<history of philosophy, biography> French philosopher and theologian born in 1913. Influenced by the work of Husserl and Marcel, Ricoeur's Le Volontaire et l'involontaire (Freedom and Nature) (1950) analyzes human volition into decision, movement, and consent - each of which is to be understood in relation to an involuntary analogue. L'Homme faillible (Fallible Man) (1965) and La Symbolique du mal (The Symbolism of Evil) (1967) provide a hermeneutic account of the existence and nature of human evil. Recommended Reading: A Ricoeur Reader, ed. by Mario J. Valdes (Toronto, 1991); Paul Ricoeur, Freud and Philosophy: An Essay on Interpretation, tr. by Denis Savage (Yale, 1986); Paul Ricoeur, Oneself As Another, tr. by Kathleen Blarney (Chicago, 1994); Paul Ricoeur and Narrative: Context and Contestation, ed. by Joy Morny (Calgary, 1997); Charles E. Reagan, Paul Ricoeur: His Life and His Work (Chicago, 1998); John B. Thompson, Critical Hermeneutics: A Study in the Thought of Paul Ricoeur and Jurgen Habermas (Cambridge, 1984); and The Philosophy of Paul Ricoeur, ed. by Lewis Edwin Hahn (Open Court, 1994).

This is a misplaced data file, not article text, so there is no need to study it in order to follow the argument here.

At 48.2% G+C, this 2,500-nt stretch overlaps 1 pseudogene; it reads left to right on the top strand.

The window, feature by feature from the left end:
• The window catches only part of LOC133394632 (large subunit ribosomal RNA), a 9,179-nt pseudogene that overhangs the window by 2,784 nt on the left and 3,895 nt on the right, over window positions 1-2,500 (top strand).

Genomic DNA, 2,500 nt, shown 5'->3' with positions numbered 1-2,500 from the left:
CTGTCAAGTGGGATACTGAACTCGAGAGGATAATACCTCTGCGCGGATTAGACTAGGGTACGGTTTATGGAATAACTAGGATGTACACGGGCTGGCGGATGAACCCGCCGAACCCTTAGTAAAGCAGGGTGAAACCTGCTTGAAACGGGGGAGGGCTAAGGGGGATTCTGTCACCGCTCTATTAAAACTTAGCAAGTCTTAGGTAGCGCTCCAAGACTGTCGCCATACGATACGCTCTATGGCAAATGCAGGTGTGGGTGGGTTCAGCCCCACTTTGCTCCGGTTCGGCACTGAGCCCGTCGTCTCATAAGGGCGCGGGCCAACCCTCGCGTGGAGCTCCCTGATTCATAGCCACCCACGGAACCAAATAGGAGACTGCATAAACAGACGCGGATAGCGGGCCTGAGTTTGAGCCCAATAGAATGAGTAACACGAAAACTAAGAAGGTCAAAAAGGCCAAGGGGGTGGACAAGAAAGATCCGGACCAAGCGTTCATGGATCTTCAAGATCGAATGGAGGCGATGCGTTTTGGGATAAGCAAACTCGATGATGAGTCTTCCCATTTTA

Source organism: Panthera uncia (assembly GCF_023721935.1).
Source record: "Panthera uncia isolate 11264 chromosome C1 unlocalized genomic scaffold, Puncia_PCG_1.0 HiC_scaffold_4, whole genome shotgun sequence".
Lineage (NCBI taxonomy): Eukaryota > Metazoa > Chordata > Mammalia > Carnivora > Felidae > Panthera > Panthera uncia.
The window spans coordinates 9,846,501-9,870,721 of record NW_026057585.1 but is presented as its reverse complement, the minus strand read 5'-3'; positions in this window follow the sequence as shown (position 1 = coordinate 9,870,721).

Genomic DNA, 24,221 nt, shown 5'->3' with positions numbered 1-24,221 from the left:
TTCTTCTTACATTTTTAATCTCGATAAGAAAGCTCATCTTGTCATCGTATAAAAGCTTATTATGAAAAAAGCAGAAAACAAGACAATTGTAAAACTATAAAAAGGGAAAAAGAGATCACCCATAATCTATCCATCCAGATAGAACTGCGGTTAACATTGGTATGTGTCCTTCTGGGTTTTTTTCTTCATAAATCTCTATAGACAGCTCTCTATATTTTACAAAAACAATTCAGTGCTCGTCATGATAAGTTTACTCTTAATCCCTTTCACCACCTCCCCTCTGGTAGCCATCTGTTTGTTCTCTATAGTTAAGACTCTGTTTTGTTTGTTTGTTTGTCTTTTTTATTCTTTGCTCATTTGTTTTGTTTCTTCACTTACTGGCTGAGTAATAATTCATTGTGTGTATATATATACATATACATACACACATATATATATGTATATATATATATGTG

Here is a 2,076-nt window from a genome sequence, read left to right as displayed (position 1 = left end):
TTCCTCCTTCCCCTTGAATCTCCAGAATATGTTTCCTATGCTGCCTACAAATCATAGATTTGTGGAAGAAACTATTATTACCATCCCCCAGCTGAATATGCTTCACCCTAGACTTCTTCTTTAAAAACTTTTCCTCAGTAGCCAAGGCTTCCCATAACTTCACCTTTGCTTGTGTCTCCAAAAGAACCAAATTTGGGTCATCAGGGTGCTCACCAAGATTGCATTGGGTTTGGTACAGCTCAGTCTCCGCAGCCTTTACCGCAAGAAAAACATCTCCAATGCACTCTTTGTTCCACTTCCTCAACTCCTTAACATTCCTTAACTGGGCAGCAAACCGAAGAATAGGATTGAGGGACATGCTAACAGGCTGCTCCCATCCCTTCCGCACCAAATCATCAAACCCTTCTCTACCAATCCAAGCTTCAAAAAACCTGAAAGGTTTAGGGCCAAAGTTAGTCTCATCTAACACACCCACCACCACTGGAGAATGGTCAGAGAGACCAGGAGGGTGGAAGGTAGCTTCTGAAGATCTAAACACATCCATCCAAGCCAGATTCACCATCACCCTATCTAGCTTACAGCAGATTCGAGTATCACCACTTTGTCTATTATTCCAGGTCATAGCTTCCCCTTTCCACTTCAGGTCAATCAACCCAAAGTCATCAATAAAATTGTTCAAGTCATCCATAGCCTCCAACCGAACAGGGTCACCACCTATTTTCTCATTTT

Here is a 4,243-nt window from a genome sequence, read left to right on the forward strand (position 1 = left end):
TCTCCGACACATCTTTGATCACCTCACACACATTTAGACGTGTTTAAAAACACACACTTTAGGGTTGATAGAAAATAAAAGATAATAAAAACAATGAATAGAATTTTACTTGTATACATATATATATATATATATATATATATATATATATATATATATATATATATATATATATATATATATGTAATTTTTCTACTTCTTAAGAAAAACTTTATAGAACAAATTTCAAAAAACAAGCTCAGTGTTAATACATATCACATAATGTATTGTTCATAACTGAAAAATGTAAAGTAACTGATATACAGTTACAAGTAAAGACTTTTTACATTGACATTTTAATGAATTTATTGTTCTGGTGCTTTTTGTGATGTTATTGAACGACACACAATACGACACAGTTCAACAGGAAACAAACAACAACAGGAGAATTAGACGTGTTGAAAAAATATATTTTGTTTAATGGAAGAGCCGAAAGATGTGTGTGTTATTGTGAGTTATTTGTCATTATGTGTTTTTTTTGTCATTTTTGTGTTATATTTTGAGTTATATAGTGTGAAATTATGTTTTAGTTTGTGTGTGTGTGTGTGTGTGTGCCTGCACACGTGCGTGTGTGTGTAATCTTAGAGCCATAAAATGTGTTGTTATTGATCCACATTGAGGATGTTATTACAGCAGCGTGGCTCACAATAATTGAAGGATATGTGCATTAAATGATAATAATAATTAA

[A Dictionary of Philsophical Terms and Names]
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